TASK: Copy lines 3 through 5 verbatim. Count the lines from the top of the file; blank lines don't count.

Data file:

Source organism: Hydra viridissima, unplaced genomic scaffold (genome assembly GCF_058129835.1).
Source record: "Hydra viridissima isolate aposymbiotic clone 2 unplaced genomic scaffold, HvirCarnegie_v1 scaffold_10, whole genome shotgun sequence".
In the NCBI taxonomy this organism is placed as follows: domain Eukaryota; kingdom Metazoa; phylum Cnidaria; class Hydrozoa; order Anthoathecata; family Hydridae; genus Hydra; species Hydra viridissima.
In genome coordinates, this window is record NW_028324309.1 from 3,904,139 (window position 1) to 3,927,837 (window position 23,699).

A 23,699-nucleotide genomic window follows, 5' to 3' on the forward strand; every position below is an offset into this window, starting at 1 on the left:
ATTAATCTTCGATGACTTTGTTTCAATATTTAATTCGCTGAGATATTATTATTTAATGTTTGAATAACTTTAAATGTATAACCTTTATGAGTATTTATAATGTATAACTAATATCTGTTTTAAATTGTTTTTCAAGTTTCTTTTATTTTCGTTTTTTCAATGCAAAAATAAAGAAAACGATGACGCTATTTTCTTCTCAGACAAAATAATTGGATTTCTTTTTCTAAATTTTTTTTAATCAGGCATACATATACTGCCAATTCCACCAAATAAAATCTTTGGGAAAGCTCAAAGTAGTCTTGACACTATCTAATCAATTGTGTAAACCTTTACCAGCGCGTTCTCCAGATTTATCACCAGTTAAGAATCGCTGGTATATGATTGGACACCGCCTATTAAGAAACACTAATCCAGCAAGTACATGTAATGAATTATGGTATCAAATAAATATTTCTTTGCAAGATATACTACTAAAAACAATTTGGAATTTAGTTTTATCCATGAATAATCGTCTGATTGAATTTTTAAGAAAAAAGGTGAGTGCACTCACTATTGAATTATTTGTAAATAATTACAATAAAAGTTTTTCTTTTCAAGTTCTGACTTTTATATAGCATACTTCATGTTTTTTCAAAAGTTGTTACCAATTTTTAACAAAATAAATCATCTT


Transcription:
In the NCBI taxonomy this organism is placed as follows: domain Eukaryota; kingdom Metazoa; phylum Cnidaria; class Hydrozoa; order Anthoathecata; family Hydridae; genus Hydra; species Hydra viridissima.
In genome coordinates, this window is record NW_028324309.1 from 3,904,139 (window position 1) to 3,927,837 (window position 23,699).

A 23,699-nucleotide genomic window follows, 5' to 3' on the forward strand; every position below is an offset into this window, starting at 1 on the left: